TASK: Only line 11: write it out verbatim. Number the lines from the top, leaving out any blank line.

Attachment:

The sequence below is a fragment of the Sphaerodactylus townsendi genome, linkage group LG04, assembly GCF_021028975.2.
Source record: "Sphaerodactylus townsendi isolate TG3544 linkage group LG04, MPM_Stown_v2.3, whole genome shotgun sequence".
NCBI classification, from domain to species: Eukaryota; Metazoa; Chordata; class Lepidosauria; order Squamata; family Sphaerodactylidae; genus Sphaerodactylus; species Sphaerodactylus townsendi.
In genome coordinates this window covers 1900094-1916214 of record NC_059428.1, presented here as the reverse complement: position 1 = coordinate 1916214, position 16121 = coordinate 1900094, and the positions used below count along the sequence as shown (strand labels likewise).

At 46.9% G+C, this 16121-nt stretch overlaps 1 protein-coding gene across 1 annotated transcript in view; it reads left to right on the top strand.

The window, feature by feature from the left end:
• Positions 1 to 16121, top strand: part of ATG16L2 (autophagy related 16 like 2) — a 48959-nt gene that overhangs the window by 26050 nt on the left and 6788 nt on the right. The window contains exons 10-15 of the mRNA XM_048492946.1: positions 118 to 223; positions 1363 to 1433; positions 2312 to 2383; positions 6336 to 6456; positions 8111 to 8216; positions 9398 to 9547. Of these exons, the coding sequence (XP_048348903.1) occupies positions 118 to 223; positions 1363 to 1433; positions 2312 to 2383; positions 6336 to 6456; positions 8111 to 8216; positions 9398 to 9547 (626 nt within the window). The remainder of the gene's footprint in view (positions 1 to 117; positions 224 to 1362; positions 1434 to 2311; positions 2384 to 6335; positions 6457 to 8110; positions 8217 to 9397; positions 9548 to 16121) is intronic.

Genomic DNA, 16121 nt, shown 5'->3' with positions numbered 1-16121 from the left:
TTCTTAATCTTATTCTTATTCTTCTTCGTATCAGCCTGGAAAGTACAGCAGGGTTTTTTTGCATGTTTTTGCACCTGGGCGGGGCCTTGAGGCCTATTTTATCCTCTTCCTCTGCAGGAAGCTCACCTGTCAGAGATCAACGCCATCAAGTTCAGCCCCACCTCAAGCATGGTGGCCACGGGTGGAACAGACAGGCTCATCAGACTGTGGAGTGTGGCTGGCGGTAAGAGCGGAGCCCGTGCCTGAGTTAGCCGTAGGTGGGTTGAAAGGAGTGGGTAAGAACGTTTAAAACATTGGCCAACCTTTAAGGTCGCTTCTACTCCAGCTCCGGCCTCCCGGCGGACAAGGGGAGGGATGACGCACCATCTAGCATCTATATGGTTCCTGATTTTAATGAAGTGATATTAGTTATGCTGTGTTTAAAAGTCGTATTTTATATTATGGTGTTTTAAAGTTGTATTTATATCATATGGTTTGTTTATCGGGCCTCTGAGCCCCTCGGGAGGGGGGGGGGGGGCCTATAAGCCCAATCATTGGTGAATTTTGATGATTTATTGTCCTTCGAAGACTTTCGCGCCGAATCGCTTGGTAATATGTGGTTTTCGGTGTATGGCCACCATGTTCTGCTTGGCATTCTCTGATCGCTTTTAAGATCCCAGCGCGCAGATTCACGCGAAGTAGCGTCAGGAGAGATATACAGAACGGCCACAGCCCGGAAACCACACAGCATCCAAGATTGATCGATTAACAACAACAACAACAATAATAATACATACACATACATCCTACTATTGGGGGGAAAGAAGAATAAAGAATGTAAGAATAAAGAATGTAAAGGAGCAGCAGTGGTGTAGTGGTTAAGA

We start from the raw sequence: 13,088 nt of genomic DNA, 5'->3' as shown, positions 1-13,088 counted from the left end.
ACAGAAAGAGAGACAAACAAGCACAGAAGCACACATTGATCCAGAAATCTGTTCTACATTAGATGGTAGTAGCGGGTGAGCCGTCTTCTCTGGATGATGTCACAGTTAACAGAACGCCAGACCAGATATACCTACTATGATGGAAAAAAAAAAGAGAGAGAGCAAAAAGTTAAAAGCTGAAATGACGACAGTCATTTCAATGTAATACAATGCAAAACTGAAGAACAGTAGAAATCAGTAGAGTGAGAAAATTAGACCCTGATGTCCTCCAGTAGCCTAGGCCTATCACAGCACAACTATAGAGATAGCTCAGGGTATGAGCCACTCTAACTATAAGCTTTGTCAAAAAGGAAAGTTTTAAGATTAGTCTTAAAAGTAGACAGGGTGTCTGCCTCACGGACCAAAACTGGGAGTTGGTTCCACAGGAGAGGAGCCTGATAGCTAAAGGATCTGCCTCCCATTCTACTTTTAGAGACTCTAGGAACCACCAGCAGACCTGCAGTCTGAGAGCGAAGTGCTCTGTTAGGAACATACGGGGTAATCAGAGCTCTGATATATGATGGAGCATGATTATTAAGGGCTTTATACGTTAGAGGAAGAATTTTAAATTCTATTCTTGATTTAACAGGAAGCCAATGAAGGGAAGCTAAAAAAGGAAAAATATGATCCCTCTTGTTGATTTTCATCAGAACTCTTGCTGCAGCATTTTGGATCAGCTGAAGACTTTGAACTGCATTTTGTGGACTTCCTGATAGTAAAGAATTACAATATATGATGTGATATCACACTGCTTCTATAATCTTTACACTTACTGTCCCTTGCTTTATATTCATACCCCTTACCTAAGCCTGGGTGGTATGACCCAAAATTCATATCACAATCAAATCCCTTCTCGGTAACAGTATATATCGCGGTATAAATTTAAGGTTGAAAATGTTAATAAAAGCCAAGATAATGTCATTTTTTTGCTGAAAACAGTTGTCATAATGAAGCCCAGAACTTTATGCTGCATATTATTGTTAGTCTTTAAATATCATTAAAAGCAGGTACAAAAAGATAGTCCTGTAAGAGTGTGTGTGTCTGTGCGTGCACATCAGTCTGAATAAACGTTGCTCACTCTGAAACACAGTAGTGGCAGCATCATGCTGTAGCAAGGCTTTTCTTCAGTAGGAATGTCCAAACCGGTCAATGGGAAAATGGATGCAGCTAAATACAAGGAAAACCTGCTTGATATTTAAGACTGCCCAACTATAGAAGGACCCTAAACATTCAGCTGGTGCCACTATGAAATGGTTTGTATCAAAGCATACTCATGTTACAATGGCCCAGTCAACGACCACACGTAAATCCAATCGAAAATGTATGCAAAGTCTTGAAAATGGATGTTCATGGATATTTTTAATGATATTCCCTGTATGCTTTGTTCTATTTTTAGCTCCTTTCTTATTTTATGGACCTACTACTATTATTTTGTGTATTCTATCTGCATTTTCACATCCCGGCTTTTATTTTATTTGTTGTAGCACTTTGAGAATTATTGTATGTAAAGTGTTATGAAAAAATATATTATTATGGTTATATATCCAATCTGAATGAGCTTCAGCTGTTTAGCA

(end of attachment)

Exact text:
ACAGAAAGAGAGACAAACAAGCACAGAAGCACACATTGATCCAGAAATCTGTTCTACATTAGATGGTAGTAGCGGGTGAGCCGTCTTCTCTGGATGATGTCACAGTTAACAGAACGCCAGACCAGATATACCTACTATGATGGAAAAAAAAAAGAGAGAGAGCAAAAAGTTAAAAGCTGAAATGACGACAGTCATTTCAATGTAATACAATGCAAAACTGAAGAACAGTAGAAATCAGTAGAGTGAGAAAATTAGACCCTGATGTCCTCCAGTAGCCTAGGCCTATCACAGCACAACTATAGAGATAGCTCAGGGTATGAGCCACTCTAACTATAAGCTTTGTCAAAAAGGAAAGTTTTAAGATTAGTCTTAAAAGTAGACAGGGTGTCTGCCTCACGGACCAAAACTGGGAGTTGGTTCCACAGGAGAGGAGCCTGATAGCTAAAGGATCTGCCTCCCATTCTACTTTTAGAGACTCTAGGAACCACCAGCAGACCTGCAGTCTGAGAGCGAAGTGCTCTGTTAGGAACATACGGGGTAATCAGAGCTCTGATATATGATGGAGCATGATTATTAAGGGCTTTATACGTTAGAGGAAGAATTTTAAATTCTATTCTTGATTTAACAGGAAGCCAATGAAGGGAAGCTAAAAAAGGAAAAATATGATCCCTCTTGTTGATTTTCATCAGAACTCTTGCTGCAGCATTTTGGATCAGCTGAAGACTTTGAACTGCATTTTGTGGACTTCCTGATAGTAAAGAATTACAATATATGATGTGATATCACACTGCTTCTATAATCTTTACACTTACTGTCCCTTGCTTTATATTCATACCCCTTACCTAAGCCTGGGTGGTATGACCCAAAATTCATATCACAATCAAATCCCTTCTCGGTAACAGTATATATCGCGGTATAAATTTAAGGTTGAAAATGTTAATAAAAGCCAAGATAATGTCATTTTTTTGCTGAAAACAGTTGTCATAATGAAGCCCAGAACTTTATGCTGCATATTATTGTTAGTCTTTAAATATCATTAAAAGCAGGTACAAAAAGATAGTCCTGTAAGAGTGTGTGTGTCTGTGCGTGCACATCAGTCTGAATAAACGTTGCTCACTCTGAAACACAGTAGTGGCAGCATCATGCTGTAGCAAGGCTTTTCTTCAGTAGGAATGTCCAAACCGGTCAATGGGAAAATGGATGCAGCTAAATACAAGGAAAACCTGCTTGATATTTAAGACTGCCCAACTATAGAAGGACCCTAAACATTCAGCTGGTGCCACTATGAAATGGTTTGTATCAAAGCATACTCATGTTACAATGGCCCAGTCAACGACCACACGTAAATCCAATCGAAAATGTATGCAAAGTCTTGAAAATGGATGTTCATGGATATTTTTAATGATATTCCCTGTATGCTTTGTTCTATTTTTAGCTCCTTTCTTATTTTATGGACCTACTACTATTATTTTGTGTATTCTATCTGCATTTTCACATCCCGGCTTTTATTTTATTTGTTGTAGCACTTTGAGAATTATTGTATGTAAAGTGTTATGAAAAAATATATTATTATGGTTATATATCCAATCTGAATGAGCTTCAGCTGTTTAGCA